Protein is rarely burned as fuel, but carbs and fat cannot do their jobs without it. Protein is our main building block and keeps the fires stoked and metabolism moving. Its smaller components, amino acids, not only act as the bricks and mortar for your entire machine, they are part of the fuel-burning cycle itself.
Certain amino acids are involved in vital chemical reactions, where they assist carbs and fat in the production of Amino acids... are part of the fuel-burning cycle.
Without them, we could not burn fat aerobically. Amino acids are classified as either essential or nonessential. We obtain essential amino acids from the food we eat, and our bodies produce the essential amino acids.
Animal Versus Vegetable
In the final analysis, protein selection comes down to a matter of preference: animal or vegetable. Of course, the main problem with eating protein, at least animal protein, is the amount of fat that accompanies it. But that does not necessarily make animal protein a taboo because there are plenty of low fat choices out there to keep us amply full and satisfied. Any mammal, bird, fish or even reptile will do, since most of these creatures have a similar molecular make up to humans (thus a better amino acid match).
I still can’t believe how easy it is to go to the grocery store and buy a frozen bag of boneless-skinless chicken breasts, tuna steaks, peeled shrimp, pre-packaged “extra lean” meats, egg whites in cartons as well as a plethora of low fat and nonfat dairy products.The key to great protein quality is to choose a variety that has been fed as natural a diet as possible. If it is free-range chicken, grass-fed beef, or fresh-caught salmon, the type of fat differs as well as the amount in the meat.
The blood chemistries of grass-fed cows have been tested and not only do they have a lower amount of saturated fat than the corn-fed variety, but they also have a higher amount of healthy omega-3polyunsaturated fats.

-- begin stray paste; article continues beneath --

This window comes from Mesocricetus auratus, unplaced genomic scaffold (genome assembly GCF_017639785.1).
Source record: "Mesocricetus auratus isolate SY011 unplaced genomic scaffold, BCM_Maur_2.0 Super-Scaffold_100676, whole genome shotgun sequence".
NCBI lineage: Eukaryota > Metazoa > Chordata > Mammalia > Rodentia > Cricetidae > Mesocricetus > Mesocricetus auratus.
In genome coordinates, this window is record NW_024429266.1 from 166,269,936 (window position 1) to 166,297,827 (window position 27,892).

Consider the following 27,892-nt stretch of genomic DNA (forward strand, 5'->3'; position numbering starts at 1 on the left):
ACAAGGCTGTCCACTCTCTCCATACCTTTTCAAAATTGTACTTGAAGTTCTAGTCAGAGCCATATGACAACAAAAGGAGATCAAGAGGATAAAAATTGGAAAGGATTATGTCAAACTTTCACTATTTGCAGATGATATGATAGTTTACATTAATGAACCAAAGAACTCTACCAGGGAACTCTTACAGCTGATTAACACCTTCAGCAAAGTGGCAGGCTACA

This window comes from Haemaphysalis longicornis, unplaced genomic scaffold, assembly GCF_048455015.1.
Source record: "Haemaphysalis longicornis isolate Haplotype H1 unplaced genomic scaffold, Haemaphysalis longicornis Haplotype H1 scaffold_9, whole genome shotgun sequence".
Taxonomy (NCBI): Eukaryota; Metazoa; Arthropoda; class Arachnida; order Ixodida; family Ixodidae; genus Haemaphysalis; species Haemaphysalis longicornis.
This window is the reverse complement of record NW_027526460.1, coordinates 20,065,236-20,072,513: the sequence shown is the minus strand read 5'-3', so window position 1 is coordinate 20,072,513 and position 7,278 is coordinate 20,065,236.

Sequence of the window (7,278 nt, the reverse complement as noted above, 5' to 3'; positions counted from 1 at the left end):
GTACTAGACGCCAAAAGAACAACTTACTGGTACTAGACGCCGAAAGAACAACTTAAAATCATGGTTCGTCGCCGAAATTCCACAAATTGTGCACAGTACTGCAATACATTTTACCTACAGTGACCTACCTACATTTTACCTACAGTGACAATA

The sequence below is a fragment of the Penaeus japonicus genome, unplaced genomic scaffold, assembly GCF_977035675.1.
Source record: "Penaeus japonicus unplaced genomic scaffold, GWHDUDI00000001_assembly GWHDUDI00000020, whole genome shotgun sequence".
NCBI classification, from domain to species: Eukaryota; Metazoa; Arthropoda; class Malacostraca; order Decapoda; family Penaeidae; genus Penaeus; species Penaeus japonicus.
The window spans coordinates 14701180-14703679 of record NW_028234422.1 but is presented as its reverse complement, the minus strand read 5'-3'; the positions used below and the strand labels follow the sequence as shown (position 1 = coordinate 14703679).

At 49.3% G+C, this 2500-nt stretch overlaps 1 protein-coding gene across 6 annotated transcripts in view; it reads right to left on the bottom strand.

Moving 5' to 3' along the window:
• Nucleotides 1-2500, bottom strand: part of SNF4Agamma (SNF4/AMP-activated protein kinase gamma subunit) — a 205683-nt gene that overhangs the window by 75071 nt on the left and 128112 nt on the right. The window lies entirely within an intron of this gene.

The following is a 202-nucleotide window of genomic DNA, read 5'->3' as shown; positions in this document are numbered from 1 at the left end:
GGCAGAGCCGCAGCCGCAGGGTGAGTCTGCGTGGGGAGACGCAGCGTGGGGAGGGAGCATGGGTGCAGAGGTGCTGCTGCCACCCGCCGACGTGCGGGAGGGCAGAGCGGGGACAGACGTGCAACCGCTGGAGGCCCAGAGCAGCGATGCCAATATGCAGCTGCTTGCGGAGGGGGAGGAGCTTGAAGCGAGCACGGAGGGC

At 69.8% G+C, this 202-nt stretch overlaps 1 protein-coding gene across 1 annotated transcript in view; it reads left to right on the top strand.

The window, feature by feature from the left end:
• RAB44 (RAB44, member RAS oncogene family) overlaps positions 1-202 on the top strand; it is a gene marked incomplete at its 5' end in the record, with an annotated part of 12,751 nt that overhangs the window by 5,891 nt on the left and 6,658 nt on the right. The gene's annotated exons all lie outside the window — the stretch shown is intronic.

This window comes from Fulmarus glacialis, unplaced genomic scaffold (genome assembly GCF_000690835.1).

Vegetarians and Complementary Protein
Because there is no one vegetable source that contains all of the essential amino acids we need in our daily diet, vegetarians need to consume protein from a variety of sources to ensure adequate amino acid intake.
At one time it was believed that in order to consume complete protein in a vegetarian diet, complementary proteins needed to be eaten together in a meal. Beans and rice, peanut butter and whole grain bread, or soy and vegetables were considered some of the combinations that would facilitate the absorption of the necessary essential amino acids. The rule of thumb has since changed, and vegetarians can focus on consuming all of the necessary amino acids throughout the course of a day by varying their meal choices and even using protein supplements.If you depend solely on plants for protein, you will have to eat a variety of different foods in order to ensure you are getting your daily allotment of essential amino acids. Also, calorie-for-calorie, plants contain less protein than so plan your meals care fully to ensure you are getting enough protein each day.
Don’t get me wrong. I am not knocking the vegetarian lifestyle. In fact, I ad- mire it. It just isn’t for me. Vegetarianism is quite healthy due to the simple fact that it provides more fiber, natural vitamins, and minerals. Aside from the limited protein sources and more challenging meal planning, vegetarians tend to eat less, live longer, and enjoy better health than the average carnivore—something you cannot ignore and I most definitely support.